Instead of determining on one or several suitable wavelets for finance, it is more useful to discuss the properties of wavelets that should be taken into consideration when choosing appropriate wavelets. Based on the work of Masset[37],here we list some of the most important properties and criteria

**Symmetry: **The symmetry property is important in the sense that a symmetric scaling function and wavelet would ensure the approximation and
detailed coefficients to align with the original data (i.e. there is no phase shift). However, except for Haar wavelet, almost all other ones are not symmetric.
In order to deal with the asymmetric characteristics, MODWT can be used instead, to align the coefficients with the data.

**Orthogonality:** The orthogonal property is also very important as orthogonality gives the wavelets and scaling functions certain advantages.
Among these the most desirable benefit of orthogonality is that it allows for a fast and efficient way to decompose the signals into coefficients as well as to
reconstruct the signal from its coefficients. As a result, this property can help speed up and reduce the cost of data processing. In addition, wavelet
decomposition using orthogonal system would preserve the variance of the original series.

Undoubtedly, not all wavelets are orthogonal. A strategy to construct a class of orthogonal scaling and wavelet functions from cardinal B-spline functions can
be found in Nguyen[38]. Example of such scaling functions can be found in **Figure 3**.

**Smoothness:** The smoothness of the wavelet is defined as its number of continuous derivatives. Depending on the nature of the data we work
with, we can choose a corresponding wavelet with certain degrees of smoothness. For example, with smooth data like annual stock price, we may use smoother
wavelet functions and with disjoint data like stock return we may use less smooth wavelet functions like the Haar and Daubechies wavelet.

**Length of wavelet filters: **It is of critical importance to determine the appropriate length for the filters. Several strategies for choosing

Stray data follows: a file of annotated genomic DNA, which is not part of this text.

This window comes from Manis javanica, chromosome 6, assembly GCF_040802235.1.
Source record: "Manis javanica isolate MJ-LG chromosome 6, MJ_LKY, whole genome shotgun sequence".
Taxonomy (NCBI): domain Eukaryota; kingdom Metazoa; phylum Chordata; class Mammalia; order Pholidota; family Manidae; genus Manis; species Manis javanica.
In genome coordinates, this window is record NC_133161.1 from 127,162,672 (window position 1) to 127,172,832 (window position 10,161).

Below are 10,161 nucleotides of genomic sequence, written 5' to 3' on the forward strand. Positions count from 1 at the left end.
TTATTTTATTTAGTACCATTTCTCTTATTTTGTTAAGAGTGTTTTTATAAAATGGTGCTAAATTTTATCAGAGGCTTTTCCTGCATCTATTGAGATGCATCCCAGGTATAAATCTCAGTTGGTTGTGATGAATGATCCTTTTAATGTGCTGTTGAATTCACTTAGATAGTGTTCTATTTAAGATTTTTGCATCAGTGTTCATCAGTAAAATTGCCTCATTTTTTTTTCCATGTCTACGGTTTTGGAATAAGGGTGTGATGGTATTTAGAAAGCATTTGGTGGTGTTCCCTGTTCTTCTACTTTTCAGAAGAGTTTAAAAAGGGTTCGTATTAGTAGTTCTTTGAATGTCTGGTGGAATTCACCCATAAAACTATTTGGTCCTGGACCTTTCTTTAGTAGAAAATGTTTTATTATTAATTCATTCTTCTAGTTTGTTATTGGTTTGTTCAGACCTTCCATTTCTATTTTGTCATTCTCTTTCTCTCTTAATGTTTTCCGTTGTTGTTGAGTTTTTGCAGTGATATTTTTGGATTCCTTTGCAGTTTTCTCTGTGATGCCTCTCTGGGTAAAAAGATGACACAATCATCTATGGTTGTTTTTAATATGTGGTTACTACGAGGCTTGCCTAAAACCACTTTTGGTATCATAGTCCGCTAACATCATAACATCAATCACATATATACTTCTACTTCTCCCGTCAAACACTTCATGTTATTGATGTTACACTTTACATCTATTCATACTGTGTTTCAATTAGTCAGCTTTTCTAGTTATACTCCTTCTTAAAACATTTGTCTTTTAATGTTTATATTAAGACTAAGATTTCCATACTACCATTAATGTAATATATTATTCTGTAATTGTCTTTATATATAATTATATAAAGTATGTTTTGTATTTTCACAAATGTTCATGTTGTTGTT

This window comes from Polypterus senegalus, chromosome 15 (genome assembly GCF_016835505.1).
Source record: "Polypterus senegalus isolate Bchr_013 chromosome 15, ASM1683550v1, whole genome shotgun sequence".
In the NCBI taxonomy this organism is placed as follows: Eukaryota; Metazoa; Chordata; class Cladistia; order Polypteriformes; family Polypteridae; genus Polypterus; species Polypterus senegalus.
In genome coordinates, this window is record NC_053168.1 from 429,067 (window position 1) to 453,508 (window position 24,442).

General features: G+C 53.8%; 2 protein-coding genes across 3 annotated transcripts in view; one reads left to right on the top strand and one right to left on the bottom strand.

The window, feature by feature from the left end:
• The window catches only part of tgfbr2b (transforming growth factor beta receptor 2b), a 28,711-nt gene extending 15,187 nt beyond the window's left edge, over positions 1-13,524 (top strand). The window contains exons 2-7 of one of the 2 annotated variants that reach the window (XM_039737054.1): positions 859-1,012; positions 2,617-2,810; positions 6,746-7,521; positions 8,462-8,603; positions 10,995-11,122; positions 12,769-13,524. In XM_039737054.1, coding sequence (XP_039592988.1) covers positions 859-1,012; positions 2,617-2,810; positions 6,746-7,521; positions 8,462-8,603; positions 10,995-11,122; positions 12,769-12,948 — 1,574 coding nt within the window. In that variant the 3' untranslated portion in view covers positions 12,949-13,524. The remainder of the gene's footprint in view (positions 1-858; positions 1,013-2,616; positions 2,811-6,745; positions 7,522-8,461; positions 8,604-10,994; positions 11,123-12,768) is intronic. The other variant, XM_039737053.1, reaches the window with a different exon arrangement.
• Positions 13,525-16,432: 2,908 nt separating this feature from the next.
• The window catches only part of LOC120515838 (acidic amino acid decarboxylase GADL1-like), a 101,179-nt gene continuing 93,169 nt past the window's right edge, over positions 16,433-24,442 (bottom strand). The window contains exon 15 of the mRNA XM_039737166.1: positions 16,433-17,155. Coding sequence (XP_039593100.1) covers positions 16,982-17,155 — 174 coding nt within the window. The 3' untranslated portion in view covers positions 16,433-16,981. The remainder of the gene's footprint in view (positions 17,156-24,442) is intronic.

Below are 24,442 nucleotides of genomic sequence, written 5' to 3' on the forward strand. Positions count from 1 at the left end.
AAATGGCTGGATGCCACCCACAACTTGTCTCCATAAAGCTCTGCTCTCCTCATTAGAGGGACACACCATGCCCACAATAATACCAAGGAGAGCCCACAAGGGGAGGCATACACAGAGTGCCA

optimal length are listed in Masset[37].

In this section we will present an example to illustrate the process of using Mathematica package to perform wavelet analysis. The procedure follows the three steps: extract data, import data and process data using Mathematica

**Extract data from public source:** First of all, we extract the data of interest from public or private sources. In this case, I use the
website Yahoo! Finance as the source for stock price of Apple Inc.

• Go to Yahoo! Finance

• Look up Apple Inc with the symbol AAPL

• Go to Historical Prices

• Choose the period and frequency (here I choose the period from Jan 2nd 2015 to Feb 11th 2015, daily stock price)

• Click Get Prices

• Click Download to Spreadsheet

Now we should get Apple stock price since the beginning of year 2015. Next, we can sort the data by date, transform it into growth rate (or return in Finance), copy the data into a new excel file (here I name it apple.xlsx) and transpose it from column form to row form, which is more convenient later on.

Import the data into Mathematica notebook: After obtaining the data from Yahoo Finance, we will continue with importing the data into Mathematica and assign a specific variable to the data.

• Open Mathematica directory, then open Documentation/English/System/ExampleData

• Copy the file apple.xlsx to this location

• Open Mathematica notebook

• Use the command x=Import["ExampleData/apple.xlsx","Data",1,1] to import and assign the data to a new variable x. Hit Shift + Enter/Return to run the command. (you can change apple.xlsx to the name of your file, and the second number to the column that contains the data. For example, if I store my data in the 2nd column, then I will change the last part of the command into Data,1,2)